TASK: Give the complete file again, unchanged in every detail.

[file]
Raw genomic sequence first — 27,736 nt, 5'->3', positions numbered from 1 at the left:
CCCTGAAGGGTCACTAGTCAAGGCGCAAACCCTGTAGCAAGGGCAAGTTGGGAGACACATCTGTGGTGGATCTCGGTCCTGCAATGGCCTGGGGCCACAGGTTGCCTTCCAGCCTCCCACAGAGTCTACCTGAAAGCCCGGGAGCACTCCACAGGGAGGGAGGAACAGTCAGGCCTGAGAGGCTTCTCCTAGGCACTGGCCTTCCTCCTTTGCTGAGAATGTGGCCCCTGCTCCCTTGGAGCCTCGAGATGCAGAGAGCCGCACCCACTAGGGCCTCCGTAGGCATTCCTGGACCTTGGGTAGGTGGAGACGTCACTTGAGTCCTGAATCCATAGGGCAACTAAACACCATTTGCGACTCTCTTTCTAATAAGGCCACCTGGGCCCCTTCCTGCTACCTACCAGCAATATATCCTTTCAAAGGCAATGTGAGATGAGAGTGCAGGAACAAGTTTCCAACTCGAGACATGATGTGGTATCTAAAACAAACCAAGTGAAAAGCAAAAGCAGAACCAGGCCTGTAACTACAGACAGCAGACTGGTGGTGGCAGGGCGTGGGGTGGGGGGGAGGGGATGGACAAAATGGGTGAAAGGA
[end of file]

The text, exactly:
Raw genomic sequence first — 27,736 nt, 5'->3', positions numbered from 1 at the left:
CCCTGAAGGGTCACTAGTCAAGGCGCAAACCCTGTAGCAAGGGCAAGTTGGGAGACACATCTGTGGTGGATCTCGGTCCTGCAATGGCCTGGGGCCACAGGTTGCCTTCCAGCCTCCCACAGAGTCTACCTGAAAGCCCGGGAGCACTCCACAGGGAGGGAGGAACAGTCAGGCCTGAGAGGCTTCTCCTAGGCACTGGCCTTCCTCCTTTGCTGAGAATGTGGCCCCTGCTCCCTTGGAGCCTCGAGATGCAGAGAGCCGCACCCACTAGGGCCTCCGTAGGCATTCCTGGACCTTGGGTAGGTGGAGACGTCACTTGAGTCCTGAATCCATAGGGCAACTAAACACCATTTGCGACTCTCTTTCTAATAAGGCCACCTGGGCCCCTTCCTGCTACCTACCAGCAATATATCCTTTCAAAGGCAATGTGAGATGAGAGTGCAGGAACAAGTTTCCAACTCGAGACATGATGTGGTATCTAAAACAAACCAAGTGAAAAGCAAAAGCAGAACCAGGCCTGTAACTACAGACAGCAGACTGGTGGTGGCAGGGCGTGGGGTGGGGGGGAGGGGATGGACAAAATGGGTGAAAGGA